As the 19th century drew to a close, technological advancements in both metal engineering and ballistics allowed the gradual transition from straight walls to the oblique shoulders and slender necks, we’ve grown to know and love.
But why the transition to shoulders and necks? While the actual answer is complex enough to fill an entire book, the basic answer is to increase speed, power, and range.
The bottlenecked design creates higher pressures than those generated in a straight-walled case, which results in a bullet that flies both faster and further.
Best Straight Wall Cartridges
The .45-70 Government is the reigning king of the brush guns. Capable of cutting through thick woods without major bullet deflection, .45-70 is a heavy hitter suitable for deer, elk, bear, and moose at close to medium ranges.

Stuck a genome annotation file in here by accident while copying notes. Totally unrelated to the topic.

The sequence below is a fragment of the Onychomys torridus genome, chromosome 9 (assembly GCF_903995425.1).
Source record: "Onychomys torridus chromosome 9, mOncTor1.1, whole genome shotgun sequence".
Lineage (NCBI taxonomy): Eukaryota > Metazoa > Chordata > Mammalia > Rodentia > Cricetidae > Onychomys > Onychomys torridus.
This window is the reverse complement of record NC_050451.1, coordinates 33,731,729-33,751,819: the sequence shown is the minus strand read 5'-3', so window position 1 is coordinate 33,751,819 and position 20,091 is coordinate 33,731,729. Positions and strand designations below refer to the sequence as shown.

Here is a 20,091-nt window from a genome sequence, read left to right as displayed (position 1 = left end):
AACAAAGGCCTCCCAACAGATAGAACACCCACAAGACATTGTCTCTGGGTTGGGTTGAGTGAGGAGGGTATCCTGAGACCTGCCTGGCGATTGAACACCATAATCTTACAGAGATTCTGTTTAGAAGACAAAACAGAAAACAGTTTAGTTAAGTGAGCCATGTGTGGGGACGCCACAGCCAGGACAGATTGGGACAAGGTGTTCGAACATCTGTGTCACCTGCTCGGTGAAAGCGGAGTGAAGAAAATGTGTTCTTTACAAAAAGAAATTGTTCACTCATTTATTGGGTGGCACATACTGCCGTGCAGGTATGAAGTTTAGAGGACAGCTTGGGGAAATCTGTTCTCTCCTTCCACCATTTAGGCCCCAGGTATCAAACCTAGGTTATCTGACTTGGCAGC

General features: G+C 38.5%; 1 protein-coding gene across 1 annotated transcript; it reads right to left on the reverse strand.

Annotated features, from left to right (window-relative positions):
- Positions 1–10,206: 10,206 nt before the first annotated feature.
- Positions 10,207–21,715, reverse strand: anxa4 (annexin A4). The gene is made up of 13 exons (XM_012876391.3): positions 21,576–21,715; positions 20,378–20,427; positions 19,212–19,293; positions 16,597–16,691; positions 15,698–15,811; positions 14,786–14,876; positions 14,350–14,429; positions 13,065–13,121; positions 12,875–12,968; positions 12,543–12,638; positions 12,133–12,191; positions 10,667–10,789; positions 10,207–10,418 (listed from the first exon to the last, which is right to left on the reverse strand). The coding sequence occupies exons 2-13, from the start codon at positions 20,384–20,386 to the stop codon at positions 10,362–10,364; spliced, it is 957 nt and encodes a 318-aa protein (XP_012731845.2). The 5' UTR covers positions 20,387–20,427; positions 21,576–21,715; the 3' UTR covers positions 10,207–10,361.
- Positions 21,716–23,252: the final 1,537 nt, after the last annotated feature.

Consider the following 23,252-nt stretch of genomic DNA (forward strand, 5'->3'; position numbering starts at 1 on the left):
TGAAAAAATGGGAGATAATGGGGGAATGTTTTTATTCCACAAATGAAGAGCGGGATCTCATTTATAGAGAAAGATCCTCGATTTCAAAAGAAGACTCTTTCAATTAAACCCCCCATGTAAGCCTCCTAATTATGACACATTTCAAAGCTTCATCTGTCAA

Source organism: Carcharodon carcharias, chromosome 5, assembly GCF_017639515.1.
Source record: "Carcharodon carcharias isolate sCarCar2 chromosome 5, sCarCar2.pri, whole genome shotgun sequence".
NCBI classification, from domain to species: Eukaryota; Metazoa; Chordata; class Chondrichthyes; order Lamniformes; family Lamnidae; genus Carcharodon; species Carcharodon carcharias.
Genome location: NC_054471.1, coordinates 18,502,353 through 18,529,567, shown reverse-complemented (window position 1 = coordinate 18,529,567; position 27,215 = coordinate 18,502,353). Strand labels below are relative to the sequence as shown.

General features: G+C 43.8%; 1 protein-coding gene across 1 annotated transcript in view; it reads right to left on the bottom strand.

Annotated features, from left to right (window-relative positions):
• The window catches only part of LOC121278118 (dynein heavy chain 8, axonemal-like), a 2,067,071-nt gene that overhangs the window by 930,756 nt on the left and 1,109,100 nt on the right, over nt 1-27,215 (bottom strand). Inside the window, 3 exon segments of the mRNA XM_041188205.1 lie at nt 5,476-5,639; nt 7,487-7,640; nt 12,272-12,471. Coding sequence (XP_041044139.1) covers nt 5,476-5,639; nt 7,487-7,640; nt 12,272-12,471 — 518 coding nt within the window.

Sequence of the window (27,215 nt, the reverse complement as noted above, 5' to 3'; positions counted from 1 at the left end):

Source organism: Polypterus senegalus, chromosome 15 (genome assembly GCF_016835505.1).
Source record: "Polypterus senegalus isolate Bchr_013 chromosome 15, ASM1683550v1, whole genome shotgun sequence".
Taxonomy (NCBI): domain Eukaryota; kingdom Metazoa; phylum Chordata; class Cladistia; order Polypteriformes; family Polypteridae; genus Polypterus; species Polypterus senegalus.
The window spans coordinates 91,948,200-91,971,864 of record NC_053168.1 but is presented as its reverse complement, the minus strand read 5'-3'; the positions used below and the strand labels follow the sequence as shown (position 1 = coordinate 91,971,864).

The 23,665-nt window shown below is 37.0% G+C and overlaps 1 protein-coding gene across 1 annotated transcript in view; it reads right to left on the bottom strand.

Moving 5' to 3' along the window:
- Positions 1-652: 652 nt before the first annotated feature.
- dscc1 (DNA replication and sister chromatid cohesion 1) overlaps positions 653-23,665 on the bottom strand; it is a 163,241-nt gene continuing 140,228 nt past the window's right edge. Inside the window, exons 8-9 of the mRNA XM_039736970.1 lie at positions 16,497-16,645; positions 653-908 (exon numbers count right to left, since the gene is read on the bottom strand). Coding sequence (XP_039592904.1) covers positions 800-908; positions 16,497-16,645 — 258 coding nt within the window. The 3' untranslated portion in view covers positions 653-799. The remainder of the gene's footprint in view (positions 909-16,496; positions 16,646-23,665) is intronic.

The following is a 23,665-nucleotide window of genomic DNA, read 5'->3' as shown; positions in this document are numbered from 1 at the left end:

In its prime, .45-70 even saw some action hunting big bison.
With a heavy bullet loping along at a modest velocity, this cartridge drops whitetails without damaging tons of meat. If filling a freezer with steaks is your main goal, the .45-70 Government is the perfect tool for the job.
First released in 1873 for the “Springfield Trapdoor” rifle, the .45-70 Government was one of the first successful self-contained metallic rifle cartridges. To work with the relatively inefficient black powder of the time, the .45-70 has some serious case capacity.
Despite the amount of propellant its cavernous case could hold, the cartridge still produced a slow velocity. To compensate, designers loaded it with a huge .45 caliber bullet.
Unfortunately, there aren’t a ton of manufacturers pumping out modern rifles chambered in .45-70 Government.
Even modern factory loads need to function safely in older rifles that weren’t built to withstand high pressures created by a well-packed case of modern powder. That means the .45-70 Government rarely reaches its full potential.